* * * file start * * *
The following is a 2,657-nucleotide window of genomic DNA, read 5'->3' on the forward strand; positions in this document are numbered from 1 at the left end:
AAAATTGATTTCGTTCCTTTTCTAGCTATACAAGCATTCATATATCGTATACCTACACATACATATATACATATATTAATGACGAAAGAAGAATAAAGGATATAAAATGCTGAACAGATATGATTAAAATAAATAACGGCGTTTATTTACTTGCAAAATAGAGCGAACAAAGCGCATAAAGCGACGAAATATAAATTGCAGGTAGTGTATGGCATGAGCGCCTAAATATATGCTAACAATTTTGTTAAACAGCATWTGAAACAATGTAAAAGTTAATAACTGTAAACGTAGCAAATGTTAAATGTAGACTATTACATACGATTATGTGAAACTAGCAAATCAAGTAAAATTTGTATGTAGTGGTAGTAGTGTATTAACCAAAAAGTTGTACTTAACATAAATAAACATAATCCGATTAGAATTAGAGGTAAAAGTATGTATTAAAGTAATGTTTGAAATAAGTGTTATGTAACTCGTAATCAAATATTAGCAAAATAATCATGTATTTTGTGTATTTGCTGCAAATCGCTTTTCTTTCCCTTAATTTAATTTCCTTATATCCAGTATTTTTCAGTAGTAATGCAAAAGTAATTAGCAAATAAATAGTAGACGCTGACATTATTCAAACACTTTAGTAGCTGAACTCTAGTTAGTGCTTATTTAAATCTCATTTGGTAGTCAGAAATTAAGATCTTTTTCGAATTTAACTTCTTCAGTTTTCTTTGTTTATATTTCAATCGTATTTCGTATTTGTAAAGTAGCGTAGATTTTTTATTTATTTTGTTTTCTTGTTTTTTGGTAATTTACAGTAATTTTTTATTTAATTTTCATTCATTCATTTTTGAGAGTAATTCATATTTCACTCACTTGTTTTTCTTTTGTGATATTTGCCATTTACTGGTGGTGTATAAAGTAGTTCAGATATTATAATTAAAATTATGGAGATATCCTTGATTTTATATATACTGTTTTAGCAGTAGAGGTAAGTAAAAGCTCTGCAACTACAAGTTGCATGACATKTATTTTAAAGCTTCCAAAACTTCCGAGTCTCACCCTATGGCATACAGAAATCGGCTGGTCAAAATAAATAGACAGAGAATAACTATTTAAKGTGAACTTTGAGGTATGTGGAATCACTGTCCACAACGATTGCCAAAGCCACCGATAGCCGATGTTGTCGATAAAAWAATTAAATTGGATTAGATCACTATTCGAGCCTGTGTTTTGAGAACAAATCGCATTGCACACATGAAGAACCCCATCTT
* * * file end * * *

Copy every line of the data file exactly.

The following is a 2,657-nucleotide window of genomic DNA, read 5'->3' on the forward strand; positions in this document are numbered from 1 at the left end:
AAAATTGATTTCGTTCCTTTTCTAGCTATACAAGCATTCATATATCGTATACCTACACATACATATATACATATATTAATGACGAAAGAAGAATAAAGGATATAAAATGCTGAACAGATATGATTAAAATAAATAACGGCGTTTATTTACTTGCAAAATAGAGCGAACAAAGCGCATAAAGCGACGAAATATAAATTGCAGGTAGTGTATGGCATGAGCGCCTAAATATATGCTAACAATTTTGTTAAACAGCATWTGAAACAATGTAAAAGTTAATAACTGTAAACGTAGCAAATGTTAAATGTAGACTATTACATACGATTATGTGAAACTAGCAAATCAAGTAAAATTTGTATGTAGTGGTAGTAGTGTATTAACCAAAAAGTTGTACTTAACATAAATAAACATAATCCGATTAGAATTAGAGGTAAAAGTATGTATTAAAGTAATGTTTGAAATAAGTGTTATGTAACTCGTAATCAAATATTAGCAAAATAATCATGTATTTTGTGTATTTGCTGCAAATCGCTTTTCTTTCCCTTAATTTAATTTCCTTATATCCAGTATTTTTCAGTAGTAATGCAAAAGTAATTAGCAAATAAATAGTAGACGCTGACATTATTCAAACACTTTAGTAGCTGAACTCTAGTTAGTGCTTATTTAAATCTCATTTGGTAGTCAGAAATTAAGATCTTTTTCGAATTTAACTTCTTCAGTTTTCTTTGTTTATATTTCAATCGTATTTCGTATTTGTAAAGTAGCGTAGATTTTTTATTTATTTTGTTTTCTTGTTTTTTGGTAATTTACAGTAATTTTTTATTTAATTTTCATTCATTCATTTTTGAGAGTAATTCATATTTCACTCACTTGTTTTTCTTTTGTGATATTTGCCATTTACTGGTGGTGTATAAAGTAGTTCAGATATTATAATTAAAATTATGGAGATATCCTTGATTTTATATATACTGTTTTAGCAGTAGAGGTAAGTAAAAGCTCTGCAACTACAAGTTGCATGACATKTATTTTAAAGCTTCCAAAACTTCCGAGTCTCACCCTATGGCATACAGAAATCGGCTGGTCAAAATAAATAGACAGAGAATAACTATTTAAKGTGAACTTTGAGGTATGTGGAATCACTGTCCACAACGATTGCCAAAGCCACCGATAGCCGATGTTGTCGATAAAAWAATTAAATTGGATTAGATCACTATTCGAGCCTGTGTTTTGAGAACAAATCGCATTGCACACATGAAGAACCCCATCTT